Florida Is Cashing in on Red-Light Cameras
While Florida's $158 fine is not as high as the penalty California red-light runners pay -$490 with one point on their drivers license - it is among the highest fines among the 24 states and territories with red-light traffic fines according to a Stateline report.
Florida drivers who were caught by red-light cameras paid more than $100 million in traffic fines last year. But whether the cameras made Florida’s roads safer—or just swelled state and city coffers—is an open question.
“Three years ago, these red-light cameras were pitched as safety devices,” said state Sen. Jeff Brandes, a St. Petersburg Republican who has proposed a state ban on the cameras. “Instead, they’ve been a backdoor tax increase.”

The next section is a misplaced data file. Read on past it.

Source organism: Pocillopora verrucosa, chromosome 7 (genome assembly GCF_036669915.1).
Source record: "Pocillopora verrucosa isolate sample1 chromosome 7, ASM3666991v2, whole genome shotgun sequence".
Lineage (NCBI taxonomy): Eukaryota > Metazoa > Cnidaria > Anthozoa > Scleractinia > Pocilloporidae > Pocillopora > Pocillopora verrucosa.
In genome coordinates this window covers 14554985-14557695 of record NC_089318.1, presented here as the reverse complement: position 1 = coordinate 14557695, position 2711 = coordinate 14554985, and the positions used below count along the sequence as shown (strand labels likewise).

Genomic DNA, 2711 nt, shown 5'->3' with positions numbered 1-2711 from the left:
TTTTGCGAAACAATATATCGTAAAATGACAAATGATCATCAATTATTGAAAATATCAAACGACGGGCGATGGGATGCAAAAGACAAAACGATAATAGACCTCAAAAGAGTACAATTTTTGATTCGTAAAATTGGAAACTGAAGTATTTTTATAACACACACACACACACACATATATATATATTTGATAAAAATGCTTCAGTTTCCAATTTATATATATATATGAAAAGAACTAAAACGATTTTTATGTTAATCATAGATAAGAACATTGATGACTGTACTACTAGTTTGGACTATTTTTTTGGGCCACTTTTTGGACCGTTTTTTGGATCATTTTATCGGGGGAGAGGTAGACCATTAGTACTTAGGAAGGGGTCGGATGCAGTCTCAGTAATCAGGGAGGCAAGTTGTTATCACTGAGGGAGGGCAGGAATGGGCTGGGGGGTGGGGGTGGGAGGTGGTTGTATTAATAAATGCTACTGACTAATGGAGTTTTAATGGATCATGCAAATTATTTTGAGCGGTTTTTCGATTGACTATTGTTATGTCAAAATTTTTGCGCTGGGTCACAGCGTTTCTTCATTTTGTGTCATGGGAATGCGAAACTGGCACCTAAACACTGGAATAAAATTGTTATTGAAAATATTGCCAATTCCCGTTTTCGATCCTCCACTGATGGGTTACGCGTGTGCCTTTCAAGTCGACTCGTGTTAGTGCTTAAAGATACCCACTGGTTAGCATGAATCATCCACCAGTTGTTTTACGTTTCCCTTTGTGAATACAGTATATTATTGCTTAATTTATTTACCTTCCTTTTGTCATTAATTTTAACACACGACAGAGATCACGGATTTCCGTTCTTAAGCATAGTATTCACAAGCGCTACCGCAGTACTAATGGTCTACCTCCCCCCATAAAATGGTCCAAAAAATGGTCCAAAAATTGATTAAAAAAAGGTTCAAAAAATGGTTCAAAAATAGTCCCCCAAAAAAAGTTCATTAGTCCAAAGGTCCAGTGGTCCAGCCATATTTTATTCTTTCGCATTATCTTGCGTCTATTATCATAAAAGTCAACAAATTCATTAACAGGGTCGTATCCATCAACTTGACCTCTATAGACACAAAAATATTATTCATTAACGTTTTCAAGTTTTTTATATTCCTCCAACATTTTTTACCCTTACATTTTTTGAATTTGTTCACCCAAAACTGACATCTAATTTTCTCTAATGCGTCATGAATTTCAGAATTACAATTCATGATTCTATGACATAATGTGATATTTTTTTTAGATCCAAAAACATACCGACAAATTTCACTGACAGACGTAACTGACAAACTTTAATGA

This amid allegations that some Florida communities reduced the timing of the yellow lights to produce more ticket revenue and a new state law that charges Florida drivers $250 in administrative fees if they lose a challenge on a red-light ticket.
Some studies show that red-light cameras - at intersections where there used to be a lot of violations - have reduced the number of side-impact collisions. However, those studies also show an increase in rear-end collisions according to a 7-year study by the Virginia Transportation Research Council and research by Texas A&M Transportation Institute.
Compare Florida's fines with the 23 other states and territories that allow red-light traffic cameras. It's a $50 fine in Virginia and Tennessee. And you can find out which states have banned red-light cameras and which states are now using cameras to catch speeders.
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